Posted: Nov. 29, 2016
The American Association of Equine Practitioners supports the implementation of the National Uniform Medication Program in all U.S. racing jurisdictions.
Lack of uniform medication rules presents significant challenges to owners and trainers who race horses in multiple jurisdictions, often leading to confusion about how to best implement appropriate therapeutic regimens. The AAEP fully supports the adoption of all components of NUMP.
The AAEP has had an active racing committee for decades and has produced three white papers detailing improvements in the sport for all racing breeds. It was an AAEP-sponsored racehorse medication summit held in 2001 that led to the formation of the Racing Medication and Testing Consortium, where we remain a founding member.
In 2015, the AAEP released the “Prescription for Racing Reform,” a 10-point plan for action. Its tenets are:
1. Continue its support of national uniform medication rules and penalties in all U.S. racing jurisdictions.
2. Recommend to the Racing Medication and Testing Consortium the development of regulations banning the use of anabolic steroids in training. There are indications for the therapeutic use of systemic anabolic steroids in the racehorse based upon a medical diagnosis and treatment plan. However, the AAEP believes it is difficult to justify their use in racehorses that are actively training and racing.
3. Create national uniform procedures for veterinarian’s list reciprocity and management criteria.
4. Support clear uniform regulations for compounded medication.
5. Develop and implement a national uniform program for comprehensive out-of-competition testing. An effective out-of-competition testing program is imperative to deter the administration of performance-enhancing drugs that negatively impact horse health and the integrity of the sport.
6. Recommend to the Racing Medication and Testing Consortium a 48-hour restricted administration time for non-steroidal anti-inflammatory drugs as part of uniform medication policy. In order for regulatory veterinarians to best detect horses at risk for injury when performing pre-race examinations, the AAEP supports a 48-hour withdrawal guideline for NSAIDs.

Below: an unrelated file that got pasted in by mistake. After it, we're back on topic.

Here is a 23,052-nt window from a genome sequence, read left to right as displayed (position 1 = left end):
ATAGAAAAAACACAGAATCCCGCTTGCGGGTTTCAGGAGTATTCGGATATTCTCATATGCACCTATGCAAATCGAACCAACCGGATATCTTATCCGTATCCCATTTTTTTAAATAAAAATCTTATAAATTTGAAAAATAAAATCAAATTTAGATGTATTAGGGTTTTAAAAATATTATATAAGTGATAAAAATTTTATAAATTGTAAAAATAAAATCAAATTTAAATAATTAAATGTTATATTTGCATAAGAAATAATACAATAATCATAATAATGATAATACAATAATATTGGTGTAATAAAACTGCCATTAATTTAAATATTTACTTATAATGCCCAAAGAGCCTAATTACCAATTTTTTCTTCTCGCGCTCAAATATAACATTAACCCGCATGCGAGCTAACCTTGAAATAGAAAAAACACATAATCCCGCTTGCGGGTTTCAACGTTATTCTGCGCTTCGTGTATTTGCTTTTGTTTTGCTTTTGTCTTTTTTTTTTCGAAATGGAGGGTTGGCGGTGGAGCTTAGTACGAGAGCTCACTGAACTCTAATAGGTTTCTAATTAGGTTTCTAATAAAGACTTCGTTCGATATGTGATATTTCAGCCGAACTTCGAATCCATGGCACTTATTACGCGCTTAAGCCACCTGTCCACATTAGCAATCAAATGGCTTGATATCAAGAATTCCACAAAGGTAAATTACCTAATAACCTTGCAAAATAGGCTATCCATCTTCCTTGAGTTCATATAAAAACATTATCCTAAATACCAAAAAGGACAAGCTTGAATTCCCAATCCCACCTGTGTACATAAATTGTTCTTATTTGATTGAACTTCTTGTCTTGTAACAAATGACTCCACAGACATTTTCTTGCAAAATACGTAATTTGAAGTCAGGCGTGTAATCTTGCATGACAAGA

7. Support and advocate the development and implementation of effective security measures to enforce medication rules. Proper security not only deters nefarious actions detrimental to the integrity of racing and the welfare of the horse but also helps level the playing field for those who would not break the rules of racing.
8. Support meaningful medication rule violation sanctions for horses, veterinarians and other licensees, as appropriate.
9. Investigate alternative exercise-induced pulmonary hemorrhage management strategies with the intent to eliminate race-day medication within three to five years. The AAEP is pursuing alternative EIPH strategies, which began with facilitating a meeting of scientists including experts in the fields of equine EIPH, pulmonary function and human sports medicine with the stated goal of identifying research priorities which may yield effective alternatives to current EIPH treatment protocols. Since that initial meeting, we have partnered with Grayson-Jockey Club to fund any of these research projects that seem promising and are based on sound science.
10. Upon finding alternative methods to manage EIPH, the AAEP will propose that the Racing Medication and Testing Consortium amend its uniform medication policy to eliminate race-day medication in racing. If an alternative of equal or greater efficacy to furosemide can be found that will not require race-day administration, the AAEP will support the cessation.
In 1954, 11 racetrack veterinarians gathered in Louisville’s Brown Hotel to discuss issues in racing. From that meeting, the AAEP was born and so began a commitment to the racehorse and the sharing of information and education.
The AAEP has never wavered in its commitment to the racehorse. Whether it’s research, education, or continuation of our award-winning “On Call” program to serve the industry’s communication needs, the AAEP has had a long history with racing since its inception and will continue to stay involved, in all areas, to put the horse first.
Dr. Kathleen Anderson is President of the American Association of Equine Practitioners